I suggest 2, transitioning to 3. Michael has given some good advise, but I suggest diving right in, especially if you have a development background. You will learn a lot with just a few rules under your belt. When you are stuck, it is easy to find solutions using Python on the Internet. And just ask in the forum!

Yes… and you will look back at the rules DSL and wonder how you possibly got by using it!

If you post a DSL rule, I will convert it for you to get you on your way. Once you see an example, the patterns are easy to follow!

You will appreciate the jRuby add-on then :slightly_smiling_face:. I will submit it after the Jython add-on issues have been addressed.


Thanks for all of the feedback here. The openHAB community is great!

You’ve convinced me to abandon my Xtend rules and put the effort into switching to Jython. I’ll probably lose some time initially but it sounds like it will be a worthwhile investment. I’m going over some basic Python now (briefly) to get a very basic background and then I’ll start looking at examples and trying to convert my rules, then try to consolidate my Python with what I’ve learned.

I’ll return here with some of my early efforts if I’m running into trouble. (When I’m running into trouble). Hopefully there will be some massive improvements for you to suggest and for me to learn from.

I’ll have a look at HABapp, and I’m very interested in the JRuby add-on.

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Alright, not sure if I should post here, or in a new thread, but I’ll go with here.

After a couple of weeks of reading Python docs and experimenting in my spare time, I have written my first rule in Python. I thought I would post it here to get some feedback. I don’t have an original Xtend DSL rule equivalent for this as I wanted different behaviour from what I had previously.

This is a fairly basic time of day mode setting rule that sets the Time_Of_Day String Item to a value of either “Day”, “Evening”, or “Night”. It is night time if it is after 23:30, or before 06:30 on a weekday or 08:00 on a weekend. It is day time if it is after 06:30/08:00 and before sunset. It is evening if it is after sunset or before 23:30.

There is not a great deal of difference between this and how I would have written it in the old Rules DSL. Have I gone about it the right way? Is there a more concise axiomatic approach I could be using? Any feedback will be very welcome. I haven’t used this rule over a 24 hour period yet, so there may be bugs I haven’t yet found.

from core.rules import rule
from core.triggers import when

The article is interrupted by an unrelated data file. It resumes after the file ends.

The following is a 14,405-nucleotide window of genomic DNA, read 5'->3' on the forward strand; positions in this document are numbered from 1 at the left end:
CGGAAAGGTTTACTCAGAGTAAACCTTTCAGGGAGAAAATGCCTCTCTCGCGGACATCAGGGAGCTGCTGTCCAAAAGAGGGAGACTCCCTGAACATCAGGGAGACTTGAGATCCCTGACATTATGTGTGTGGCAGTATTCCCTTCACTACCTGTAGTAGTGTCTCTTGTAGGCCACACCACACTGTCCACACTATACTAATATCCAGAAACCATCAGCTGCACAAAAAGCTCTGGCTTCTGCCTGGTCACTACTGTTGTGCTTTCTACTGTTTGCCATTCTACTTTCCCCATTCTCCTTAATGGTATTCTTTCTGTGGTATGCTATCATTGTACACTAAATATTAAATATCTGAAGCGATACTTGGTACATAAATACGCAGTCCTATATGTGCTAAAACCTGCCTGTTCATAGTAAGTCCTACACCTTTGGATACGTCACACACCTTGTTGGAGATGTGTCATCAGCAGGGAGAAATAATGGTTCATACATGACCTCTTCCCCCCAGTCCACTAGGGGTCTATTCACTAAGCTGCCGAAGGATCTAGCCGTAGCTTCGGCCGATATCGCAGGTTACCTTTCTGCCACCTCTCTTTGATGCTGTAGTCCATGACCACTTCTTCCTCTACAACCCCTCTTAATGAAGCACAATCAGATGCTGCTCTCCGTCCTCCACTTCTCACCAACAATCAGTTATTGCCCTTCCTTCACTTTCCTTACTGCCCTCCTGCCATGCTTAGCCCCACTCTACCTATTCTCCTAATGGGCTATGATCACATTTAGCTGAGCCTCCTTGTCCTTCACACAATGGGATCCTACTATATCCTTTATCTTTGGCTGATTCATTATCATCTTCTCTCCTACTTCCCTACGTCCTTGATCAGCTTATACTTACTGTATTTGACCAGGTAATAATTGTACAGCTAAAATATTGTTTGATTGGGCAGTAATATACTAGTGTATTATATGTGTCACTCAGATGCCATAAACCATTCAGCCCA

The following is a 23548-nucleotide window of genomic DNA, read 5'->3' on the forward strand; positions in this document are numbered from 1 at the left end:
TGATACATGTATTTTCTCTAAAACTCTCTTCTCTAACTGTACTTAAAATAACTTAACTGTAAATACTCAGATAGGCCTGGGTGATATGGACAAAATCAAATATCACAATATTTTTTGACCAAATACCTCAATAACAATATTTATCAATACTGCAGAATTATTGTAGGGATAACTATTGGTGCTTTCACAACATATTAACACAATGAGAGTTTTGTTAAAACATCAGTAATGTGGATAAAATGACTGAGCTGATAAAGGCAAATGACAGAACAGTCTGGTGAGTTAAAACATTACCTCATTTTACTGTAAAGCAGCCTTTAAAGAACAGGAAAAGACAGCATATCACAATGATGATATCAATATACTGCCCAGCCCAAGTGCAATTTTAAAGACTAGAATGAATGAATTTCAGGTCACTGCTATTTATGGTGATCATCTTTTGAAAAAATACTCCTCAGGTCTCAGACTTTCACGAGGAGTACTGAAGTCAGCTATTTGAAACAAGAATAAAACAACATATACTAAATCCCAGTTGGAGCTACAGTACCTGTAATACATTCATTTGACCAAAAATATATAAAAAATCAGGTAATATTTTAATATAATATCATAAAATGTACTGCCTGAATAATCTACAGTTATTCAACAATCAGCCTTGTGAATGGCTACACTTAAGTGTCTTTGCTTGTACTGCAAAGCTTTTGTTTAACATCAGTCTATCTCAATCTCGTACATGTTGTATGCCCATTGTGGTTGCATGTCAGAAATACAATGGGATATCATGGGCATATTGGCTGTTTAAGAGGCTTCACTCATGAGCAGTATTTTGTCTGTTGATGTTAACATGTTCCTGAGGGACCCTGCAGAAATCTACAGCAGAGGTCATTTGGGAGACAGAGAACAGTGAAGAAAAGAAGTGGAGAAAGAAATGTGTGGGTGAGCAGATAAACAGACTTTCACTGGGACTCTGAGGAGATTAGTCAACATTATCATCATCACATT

from org.joda.time import DateTime

@rule("Set Time of Day")
@when("System started") 
@when("Channel astro:sun:home:set#event triggered START")
@when("Time cron 0 30 6 ? * MON,TUE,WED,THU,FRI")
@when("Time cron 0 0 8 ? * SAT,SUN")
@when("Time cron 0 30 23 ? * *")
@when("Item Test_Trigger changed to ON")
def set_time_of_day(event):
  now =
  day_of_week = now.dayOfWeek().getAsText()
  if day_of_week in ["Monday", "Tuesday", "Wednesday", "Thursday", "Friday"]:
    day_start = now.withTime(6,30,0,0)
    day_start = now.withTime(8,0,0,0)
  evening_start = DateTime(items["Sunset_Time"].toString())
  night_start = now.withTime(23,30,0,0)
  if now.isBefore(day_start):
  	time_of_day = "Night"
  elif now.isBefore(evening_start):
  	time_of_day = "Day"
  elif now.isBefore(night_start):
  	time_of_day = "Evening"
  	time_of_day = "Night""Setting Time_Of_Day to " + time_of_day)
  events.sendCommand("Time_Of_Day", time_of_day)

Compare with this, which you can find in the community contributions…

I have an update to push which incorporates days of the week.

Sorry for slow interactions.

Yes, I had seen that example in the docs. I’ve spent some time working through it and I don’t really understand all of the decisions that led to it being written that way. It feels unnecessarily complicated to me. A few times of day don’t seem like complicated enough data to warrant putting in their own config file, rather than hard-coding it into the rule, although I know a lot of people would argue otherwise.

Anyway, my rule seems to work after a few days of ‘testing in production’ so I’m pretty happy with my first attempt. I have tried to extend it a little by checking for public holidays on weekends and have failed at the first hurdle of installing the python holidays library. I’ve started a new post about it here if anyone is able to have a look.


Just ask and I will explain whatever you would like to understand about it. It has a lot of functionality and was made so that users could copy it just modify the configuration file without having to touch the rule itself. It is much easier to support it this way, compared to the rule you have made.

Why not use Ephemeris, which is included in openHAB core?

Is it very difficult to learn python if you have zero programming background?
Any pointers to where I can start learning?

There is some suggested reading in the helper library documentation…

The bottom one is a nice beginners video series done by Microsoft.

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I’ve liked Python less than I thought I would, but as far as languages go it’s one that’s often recommended for learning to program. 5iver’s suggestion is probably as good as any. I’ve been using the official Python docs to learn, but they’re better suited to someone with some programming background.